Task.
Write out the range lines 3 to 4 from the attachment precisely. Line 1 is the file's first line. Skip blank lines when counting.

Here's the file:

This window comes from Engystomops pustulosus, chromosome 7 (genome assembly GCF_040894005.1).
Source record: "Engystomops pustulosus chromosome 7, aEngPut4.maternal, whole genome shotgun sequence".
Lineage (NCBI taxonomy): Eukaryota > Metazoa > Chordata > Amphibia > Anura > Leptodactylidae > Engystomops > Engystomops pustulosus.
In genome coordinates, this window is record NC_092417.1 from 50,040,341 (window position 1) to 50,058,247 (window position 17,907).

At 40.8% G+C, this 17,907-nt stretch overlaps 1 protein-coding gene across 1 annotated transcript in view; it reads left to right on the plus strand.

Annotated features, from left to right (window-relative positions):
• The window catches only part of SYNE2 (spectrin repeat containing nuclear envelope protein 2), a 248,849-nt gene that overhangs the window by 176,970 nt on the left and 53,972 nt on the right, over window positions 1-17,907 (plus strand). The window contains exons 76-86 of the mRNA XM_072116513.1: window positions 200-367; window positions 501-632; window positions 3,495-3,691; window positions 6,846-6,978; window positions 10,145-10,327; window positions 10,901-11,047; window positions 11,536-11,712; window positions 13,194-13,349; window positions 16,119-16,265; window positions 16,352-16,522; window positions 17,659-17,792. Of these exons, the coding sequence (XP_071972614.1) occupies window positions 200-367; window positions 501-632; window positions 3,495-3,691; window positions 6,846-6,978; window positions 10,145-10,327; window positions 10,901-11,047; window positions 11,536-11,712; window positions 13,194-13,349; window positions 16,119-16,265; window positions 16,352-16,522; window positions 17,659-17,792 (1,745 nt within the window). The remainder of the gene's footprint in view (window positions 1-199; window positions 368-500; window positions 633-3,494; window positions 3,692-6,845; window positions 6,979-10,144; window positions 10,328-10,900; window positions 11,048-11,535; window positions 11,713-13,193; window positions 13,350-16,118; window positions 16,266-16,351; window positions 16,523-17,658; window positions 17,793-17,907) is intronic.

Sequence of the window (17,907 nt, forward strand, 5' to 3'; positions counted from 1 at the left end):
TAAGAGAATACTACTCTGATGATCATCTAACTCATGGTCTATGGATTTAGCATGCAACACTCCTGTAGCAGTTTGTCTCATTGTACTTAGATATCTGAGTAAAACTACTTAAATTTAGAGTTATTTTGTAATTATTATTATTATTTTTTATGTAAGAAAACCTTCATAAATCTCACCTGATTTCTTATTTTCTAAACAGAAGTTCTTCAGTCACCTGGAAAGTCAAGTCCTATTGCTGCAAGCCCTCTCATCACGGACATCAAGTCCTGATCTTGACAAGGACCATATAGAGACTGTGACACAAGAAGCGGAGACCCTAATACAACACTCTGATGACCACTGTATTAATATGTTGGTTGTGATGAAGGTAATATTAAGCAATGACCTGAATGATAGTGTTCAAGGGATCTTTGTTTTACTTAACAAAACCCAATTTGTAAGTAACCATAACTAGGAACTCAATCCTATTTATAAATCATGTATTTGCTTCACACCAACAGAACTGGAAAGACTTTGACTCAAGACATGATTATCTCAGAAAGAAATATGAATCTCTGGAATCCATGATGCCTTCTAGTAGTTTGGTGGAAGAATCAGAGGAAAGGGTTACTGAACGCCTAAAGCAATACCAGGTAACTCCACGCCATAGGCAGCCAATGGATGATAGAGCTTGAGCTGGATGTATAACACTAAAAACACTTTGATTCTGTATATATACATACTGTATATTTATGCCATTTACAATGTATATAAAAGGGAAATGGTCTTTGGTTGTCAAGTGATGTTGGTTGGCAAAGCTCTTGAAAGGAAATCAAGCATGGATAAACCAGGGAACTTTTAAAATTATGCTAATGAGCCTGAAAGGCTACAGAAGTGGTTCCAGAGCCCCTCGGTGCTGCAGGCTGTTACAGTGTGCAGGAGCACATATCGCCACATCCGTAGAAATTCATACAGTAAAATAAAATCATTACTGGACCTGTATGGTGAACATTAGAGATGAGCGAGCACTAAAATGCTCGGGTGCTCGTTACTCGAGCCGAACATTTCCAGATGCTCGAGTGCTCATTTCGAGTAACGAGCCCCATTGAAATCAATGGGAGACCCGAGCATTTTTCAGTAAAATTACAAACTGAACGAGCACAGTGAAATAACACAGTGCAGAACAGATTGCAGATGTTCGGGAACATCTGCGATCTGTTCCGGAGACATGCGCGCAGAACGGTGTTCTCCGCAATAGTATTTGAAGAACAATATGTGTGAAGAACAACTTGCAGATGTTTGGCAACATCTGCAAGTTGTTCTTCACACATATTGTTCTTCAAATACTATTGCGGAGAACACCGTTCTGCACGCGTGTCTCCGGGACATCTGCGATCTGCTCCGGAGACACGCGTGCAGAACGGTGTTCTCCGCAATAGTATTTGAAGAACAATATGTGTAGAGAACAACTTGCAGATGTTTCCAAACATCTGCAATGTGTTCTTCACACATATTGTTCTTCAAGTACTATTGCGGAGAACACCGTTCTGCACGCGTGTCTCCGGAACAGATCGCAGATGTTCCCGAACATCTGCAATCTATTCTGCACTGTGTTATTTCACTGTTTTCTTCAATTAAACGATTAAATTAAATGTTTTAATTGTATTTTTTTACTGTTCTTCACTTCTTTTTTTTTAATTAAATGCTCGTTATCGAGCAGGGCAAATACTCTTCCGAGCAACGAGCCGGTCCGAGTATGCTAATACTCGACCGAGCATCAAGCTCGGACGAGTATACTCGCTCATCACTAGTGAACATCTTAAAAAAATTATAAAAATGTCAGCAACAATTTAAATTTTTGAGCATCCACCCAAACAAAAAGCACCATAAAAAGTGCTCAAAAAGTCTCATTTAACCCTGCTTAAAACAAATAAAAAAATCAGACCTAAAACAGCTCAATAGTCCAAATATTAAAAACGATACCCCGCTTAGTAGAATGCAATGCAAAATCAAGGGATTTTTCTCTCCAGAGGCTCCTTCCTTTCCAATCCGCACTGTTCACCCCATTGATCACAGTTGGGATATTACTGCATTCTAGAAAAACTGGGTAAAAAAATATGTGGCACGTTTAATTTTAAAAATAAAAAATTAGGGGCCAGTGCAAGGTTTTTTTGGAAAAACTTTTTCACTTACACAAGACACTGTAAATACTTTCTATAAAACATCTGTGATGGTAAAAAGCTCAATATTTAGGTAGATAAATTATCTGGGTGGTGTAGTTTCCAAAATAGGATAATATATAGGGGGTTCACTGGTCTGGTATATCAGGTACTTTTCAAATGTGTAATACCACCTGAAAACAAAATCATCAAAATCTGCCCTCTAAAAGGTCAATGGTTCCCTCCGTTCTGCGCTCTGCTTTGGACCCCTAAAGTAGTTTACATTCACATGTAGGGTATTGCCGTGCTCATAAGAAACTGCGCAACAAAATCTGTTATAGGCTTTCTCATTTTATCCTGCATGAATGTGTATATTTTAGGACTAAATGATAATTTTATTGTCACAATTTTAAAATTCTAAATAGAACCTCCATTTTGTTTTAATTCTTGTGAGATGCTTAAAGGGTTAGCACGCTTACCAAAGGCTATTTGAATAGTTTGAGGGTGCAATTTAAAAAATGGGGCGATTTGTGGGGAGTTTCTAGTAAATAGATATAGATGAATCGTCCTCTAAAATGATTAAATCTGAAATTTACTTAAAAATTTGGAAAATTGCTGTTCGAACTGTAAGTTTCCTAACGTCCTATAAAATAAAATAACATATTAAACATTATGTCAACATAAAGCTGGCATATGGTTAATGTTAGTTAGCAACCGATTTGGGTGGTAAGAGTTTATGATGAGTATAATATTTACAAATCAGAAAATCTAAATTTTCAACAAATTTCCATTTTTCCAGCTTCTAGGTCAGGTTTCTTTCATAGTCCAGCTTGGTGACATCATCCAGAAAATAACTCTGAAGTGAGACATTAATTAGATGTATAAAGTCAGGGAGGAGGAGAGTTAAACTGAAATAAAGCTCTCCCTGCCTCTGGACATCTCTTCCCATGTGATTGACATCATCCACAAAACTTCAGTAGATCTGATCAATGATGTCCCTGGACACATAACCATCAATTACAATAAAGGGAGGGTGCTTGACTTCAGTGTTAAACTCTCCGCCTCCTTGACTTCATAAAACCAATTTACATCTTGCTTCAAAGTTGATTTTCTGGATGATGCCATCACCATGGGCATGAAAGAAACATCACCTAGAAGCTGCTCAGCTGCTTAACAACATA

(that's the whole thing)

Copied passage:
Lineage (NCBI taxonomy): Eukaryota > Metazoa > Chordata > Amphibia > Anura > Leptodactylidae > Engystomops > Engystomops pustulosus.
In genome coordinates, this window is record NC_092417.1 from 50,040,341 (window position 1) to 50,058,247 (window position 17,907).